“Nothing tastes as good as skinny feels” read a magnet for sale at one of the local Crown Heights Judaica shops. My heart dropped, and all of a sudden, I had this knot in my stomach. Since when did a Judaica shop—a place which is supposed to carry kedushah and things which brighten our lives and our homes with spirituality—get the nerve to carry something that has to do with the way someone looks? What part of that magnet would bring kedushah into someone’s home or help someone in his/her avodas Hashem?
This incident took place over four years ago, but it still sticks out in my mind to this day. Clearly, it left a heavy mark on my memory from how it made me feel.
I want to tell you a story:
There once was a young girl, right at the tender age of bas mitzvah. She was in the secular world and had just started middle school. This girl had never been particularly thin, nor had she ever felt truly confident, but her mother always taught her that “If you’re beautiful inside, you’re beautiful outside”. But at 12 years old, she was learning—learning the importance of appearance and how others saw her, and she discovered from her peers that if she starved herself, she could become thin. It was an easy solution to an ongoing struggle. That young girl starved herself until her parents realized what was going on and established that this was why her health had deteriorated so much. The girl received extensive treatment, and it took years for her to truly return to normal, but, by the grace of G-d, she eventually did.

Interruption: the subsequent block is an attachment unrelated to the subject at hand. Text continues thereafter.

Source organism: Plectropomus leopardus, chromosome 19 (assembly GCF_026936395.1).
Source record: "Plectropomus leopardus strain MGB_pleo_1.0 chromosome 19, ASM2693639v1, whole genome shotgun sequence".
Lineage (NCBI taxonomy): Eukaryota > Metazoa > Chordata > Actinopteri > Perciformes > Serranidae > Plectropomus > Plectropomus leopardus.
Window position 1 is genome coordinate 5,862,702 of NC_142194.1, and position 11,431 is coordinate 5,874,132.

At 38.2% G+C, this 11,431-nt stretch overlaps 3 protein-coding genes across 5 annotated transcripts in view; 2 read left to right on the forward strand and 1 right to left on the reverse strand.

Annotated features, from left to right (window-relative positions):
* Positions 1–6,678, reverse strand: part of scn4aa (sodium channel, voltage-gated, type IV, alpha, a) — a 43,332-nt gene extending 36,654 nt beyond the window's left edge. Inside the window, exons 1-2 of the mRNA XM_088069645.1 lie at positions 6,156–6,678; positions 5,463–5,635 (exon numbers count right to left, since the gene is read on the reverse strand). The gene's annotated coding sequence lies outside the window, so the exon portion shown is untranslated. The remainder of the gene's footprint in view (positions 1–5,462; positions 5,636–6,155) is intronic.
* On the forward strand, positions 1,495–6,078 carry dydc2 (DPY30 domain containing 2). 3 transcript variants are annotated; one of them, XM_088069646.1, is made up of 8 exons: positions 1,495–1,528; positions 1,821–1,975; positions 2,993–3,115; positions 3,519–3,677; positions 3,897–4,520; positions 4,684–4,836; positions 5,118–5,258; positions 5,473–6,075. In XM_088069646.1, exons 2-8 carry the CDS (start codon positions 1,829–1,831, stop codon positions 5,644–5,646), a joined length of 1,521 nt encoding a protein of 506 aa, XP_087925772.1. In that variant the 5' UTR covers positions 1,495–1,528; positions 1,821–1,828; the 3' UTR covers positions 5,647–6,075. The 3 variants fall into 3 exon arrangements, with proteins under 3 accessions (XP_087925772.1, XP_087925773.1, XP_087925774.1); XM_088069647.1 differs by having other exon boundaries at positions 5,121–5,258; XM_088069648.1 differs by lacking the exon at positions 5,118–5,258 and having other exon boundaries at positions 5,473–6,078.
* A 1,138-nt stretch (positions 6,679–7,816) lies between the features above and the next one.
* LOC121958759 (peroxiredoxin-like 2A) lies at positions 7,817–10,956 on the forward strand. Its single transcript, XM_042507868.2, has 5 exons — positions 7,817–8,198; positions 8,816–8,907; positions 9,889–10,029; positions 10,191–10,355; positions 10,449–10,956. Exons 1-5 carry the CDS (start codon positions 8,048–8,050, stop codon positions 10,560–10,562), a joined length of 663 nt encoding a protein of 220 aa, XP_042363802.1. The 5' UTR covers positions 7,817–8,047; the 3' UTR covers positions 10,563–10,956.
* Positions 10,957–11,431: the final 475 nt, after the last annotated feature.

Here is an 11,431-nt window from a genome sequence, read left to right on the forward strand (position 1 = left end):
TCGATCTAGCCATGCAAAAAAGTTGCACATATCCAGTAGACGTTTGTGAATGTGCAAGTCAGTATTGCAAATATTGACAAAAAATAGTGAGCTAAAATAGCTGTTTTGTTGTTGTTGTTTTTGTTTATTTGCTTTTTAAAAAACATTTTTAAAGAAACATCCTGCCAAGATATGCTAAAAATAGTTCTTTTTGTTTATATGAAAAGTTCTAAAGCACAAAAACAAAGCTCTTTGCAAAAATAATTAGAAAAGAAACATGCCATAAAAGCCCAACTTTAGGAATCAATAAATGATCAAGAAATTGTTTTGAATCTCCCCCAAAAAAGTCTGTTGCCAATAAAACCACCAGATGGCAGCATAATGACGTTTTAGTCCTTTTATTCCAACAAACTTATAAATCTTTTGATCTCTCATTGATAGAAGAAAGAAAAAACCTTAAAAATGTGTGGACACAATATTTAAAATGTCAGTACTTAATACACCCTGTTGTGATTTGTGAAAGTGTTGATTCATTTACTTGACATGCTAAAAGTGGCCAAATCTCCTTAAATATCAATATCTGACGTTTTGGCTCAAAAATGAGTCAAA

I’m that young girl.
And this was only an abridged version of my story.
We are a nation of noshers; it’s in our DNA. Food is our love language, and we’re taught to embrace that from a young age.
It took years, and a long journey, from that point to come to a place where I felt truly beautiful in my skin. That feeling of beauty and confidence began in New York, when I was in seminary and becoming the best version of myself. It began when I fully embraced tznius and the idea of “bas Melech penima”.
So imagine the pain and shock I felt when it seemed as though the reality was uncovered. I saw things for what they were—a lot of contradictions.
We are so blessed to be Jewish. And we are so blessed that our religion enables us to rejoice in so many things. When I think about two words to describe my view of frumkeit, I think: food and family. We are so fortunate that we’re a part of a religion which tells us that once a week we need to shut down and remove ourselves from everyday life. We spend that day in prayer, with our family, or with people who feel like family, enjoying amazing food that has been lovingly prepared or purchased. Not only is there one big seudah, there are two, and each one has 3-4, and sometimes even 5, courses of food! It’s Thanksgiving on the weekly! And we can’t forget about our beloved Yamim Tovim, and the plethora of food and family which come with them, nor can we forget all the beautiful and delicious simchos we get to attend.
We are a nation of noshers; it’s in our DNA. Food is our love language, and we’re taught to embrace that from a young age. Kids spend time in the kitchen, learning how to make challah, kugel, cholent, latkes— the important foods which unite us all. You’ll be told, “Calories don’t count on Shabbos/Yontif” and to eat to your heart’s content. L’kavod Shabbos Kodesh! Truly, there’s always a good reason for food.